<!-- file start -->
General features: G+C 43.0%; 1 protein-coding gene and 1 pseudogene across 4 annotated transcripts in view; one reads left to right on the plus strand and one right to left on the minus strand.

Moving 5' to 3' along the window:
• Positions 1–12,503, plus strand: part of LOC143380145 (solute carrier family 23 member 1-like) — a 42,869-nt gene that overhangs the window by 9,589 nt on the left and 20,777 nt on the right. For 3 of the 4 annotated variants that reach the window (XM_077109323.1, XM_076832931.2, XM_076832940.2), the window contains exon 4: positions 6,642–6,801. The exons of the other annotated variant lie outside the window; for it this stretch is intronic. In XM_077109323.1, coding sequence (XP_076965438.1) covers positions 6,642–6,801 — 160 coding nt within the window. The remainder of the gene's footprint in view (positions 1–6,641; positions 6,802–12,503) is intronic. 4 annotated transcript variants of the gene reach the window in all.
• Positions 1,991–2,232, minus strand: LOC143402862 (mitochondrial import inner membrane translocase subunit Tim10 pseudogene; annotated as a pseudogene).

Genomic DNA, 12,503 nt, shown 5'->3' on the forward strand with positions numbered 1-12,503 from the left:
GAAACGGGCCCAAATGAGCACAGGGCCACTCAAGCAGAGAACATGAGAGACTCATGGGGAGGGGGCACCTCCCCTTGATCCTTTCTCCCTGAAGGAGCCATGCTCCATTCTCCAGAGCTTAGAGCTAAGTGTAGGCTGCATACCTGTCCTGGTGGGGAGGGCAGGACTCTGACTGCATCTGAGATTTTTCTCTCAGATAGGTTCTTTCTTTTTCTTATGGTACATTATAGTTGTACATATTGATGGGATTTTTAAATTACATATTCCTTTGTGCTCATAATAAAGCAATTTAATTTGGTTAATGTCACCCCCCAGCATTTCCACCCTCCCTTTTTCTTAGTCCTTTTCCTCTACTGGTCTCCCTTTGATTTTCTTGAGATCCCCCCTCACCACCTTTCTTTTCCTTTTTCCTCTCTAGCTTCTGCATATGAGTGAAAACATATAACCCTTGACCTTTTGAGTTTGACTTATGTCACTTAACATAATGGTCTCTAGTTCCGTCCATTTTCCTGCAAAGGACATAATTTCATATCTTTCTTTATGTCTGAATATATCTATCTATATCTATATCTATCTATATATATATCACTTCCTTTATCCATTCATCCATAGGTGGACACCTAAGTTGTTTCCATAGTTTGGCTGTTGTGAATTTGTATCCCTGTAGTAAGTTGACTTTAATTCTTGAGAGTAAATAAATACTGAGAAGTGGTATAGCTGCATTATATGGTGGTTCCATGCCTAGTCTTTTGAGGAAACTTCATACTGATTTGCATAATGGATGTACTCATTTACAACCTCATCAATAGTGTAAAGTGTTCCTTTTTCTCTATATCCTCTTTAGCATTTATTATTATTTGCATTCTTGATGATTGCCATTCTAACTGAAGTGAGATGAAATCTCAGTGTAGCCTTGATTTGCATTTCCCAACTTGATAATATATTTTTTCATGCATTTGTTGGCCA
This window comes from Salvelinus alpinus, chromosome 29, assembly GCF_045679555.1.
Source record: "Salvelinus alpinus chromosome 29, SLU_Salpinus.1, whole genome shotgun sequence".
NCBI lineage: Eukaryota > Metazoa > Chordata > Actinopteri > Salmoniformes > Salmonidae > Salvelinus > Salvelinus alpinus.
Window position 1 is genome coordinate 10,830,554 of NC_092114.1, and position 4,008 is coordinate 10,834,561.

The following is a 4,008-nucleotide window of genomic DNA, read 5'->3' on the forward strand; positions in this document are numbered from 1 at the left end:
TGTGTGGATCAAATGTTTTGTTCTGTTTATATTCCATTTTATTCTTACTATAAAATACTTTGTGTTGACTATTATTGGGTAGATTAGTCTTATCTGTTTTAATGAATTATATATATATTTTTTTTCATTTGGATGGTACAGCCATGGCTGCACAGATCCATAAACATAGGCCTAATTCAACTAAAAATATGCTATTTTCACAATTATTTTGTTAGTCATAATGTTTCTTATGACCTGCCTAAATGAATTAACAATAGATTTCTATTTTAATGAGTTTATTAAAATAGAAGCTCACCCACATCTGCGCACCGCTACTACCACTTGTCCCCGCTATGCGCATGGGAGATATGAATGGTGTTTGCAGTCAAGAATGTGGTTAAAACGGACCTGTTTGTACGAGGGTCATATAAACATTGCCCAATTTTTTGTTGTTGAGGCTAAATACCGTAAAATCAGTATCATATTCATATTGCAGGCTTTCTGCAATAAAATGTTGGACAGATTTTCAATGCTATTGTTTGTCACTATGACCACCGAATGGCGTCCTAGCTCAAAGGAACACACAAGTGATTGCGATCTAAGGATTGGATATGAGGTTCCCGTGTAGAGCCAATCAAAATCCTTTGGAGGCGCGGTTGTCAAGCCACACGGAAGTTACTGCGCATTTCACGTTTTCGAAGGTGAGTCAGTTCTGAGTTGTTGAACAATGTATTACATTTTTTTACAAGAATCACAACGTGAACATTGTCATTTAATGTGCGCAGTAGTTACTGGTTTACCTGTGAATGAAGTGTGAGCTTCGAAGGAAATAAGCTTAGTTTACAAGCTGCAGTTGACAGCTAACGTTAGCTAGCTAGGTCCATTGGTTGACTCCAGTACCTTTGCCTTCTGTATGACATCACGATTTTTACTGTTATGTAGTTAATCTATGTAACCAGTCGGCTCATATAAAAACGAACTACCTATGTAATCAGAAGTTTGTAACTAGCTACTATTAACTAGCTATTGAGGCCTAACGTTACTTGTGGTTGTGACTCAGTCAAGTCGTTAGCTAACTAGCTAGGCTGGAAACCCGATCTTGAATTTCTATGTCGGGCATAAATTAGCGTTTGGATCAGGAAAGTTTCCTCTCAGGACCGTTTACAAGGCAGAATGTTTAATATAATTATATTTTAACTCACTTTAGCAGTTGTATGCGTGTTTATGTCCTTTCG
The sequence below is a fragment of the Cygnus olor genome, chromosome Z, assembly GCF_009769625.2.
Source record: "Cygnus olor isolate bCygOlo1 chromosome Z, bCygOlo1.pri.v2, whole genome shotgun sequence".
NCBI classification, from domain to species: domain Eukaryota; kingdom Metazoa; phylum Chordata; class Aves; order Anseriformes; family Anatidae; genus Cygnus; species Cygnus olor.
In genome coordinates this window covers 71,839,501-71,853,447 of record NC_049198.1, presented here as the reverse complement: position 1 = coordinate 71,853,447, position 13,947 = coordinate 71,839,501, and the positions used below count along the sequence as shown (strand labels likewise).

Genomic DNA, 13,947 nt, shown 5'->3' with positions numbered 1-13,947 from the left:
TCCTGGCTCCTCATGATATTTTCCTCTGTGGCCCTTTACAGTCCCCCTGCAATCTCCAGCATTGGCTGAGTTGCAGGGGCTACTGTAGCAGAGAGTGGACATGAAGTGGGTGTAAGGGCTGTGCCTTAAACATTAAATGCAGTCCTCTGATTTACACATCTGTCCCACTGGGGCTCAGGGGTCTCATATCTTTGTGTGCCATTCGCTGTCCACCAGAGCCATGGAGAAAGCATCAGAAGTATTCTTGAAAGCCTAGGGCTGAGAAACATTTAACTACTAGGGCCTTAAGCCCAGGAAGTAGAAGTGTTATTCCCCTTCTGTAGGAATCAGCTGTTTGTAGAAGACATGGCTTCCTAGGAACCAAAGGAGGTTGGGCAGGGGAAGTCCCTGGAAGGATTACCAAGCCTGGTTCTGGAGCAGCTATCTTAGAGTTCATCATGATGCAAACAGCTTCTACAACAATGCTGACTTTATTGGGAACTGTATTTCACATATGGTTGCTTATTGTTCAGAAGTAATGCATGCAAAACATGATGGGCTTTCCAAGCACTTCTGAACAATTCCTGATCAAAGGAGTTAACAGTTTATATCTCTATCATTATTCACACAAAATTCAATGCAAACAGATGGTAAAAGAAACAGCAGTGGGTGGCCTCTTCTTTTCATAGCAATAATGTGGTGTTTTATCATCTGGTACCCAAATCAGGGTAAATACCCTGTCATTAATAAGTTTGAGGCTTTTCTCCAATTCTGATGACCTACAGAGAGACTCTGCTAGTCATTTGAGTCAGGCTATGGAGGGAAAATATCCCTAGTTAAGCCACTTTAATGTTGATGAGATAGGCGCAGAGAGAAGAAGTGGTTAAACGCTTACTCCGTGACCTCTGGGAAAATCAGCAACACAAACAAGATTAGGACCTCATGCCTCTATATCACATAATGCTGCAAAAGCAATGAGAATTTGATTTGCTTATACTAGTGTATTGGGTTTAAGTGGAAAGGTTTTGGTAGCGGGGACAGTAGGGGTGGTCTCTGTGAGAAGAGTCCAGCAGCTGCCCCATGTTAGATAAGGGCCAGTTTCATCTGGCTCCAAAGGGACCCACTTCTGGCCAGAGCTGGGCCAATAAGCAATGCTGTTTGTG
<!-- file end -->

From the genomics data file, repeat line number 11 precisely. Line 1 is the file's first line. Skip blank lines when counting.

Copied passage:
The following is a 4,008-nucleotide window of genomic DNA, read 5'->3' on the forward strand; positions in this document are numbered from 1 at the left end: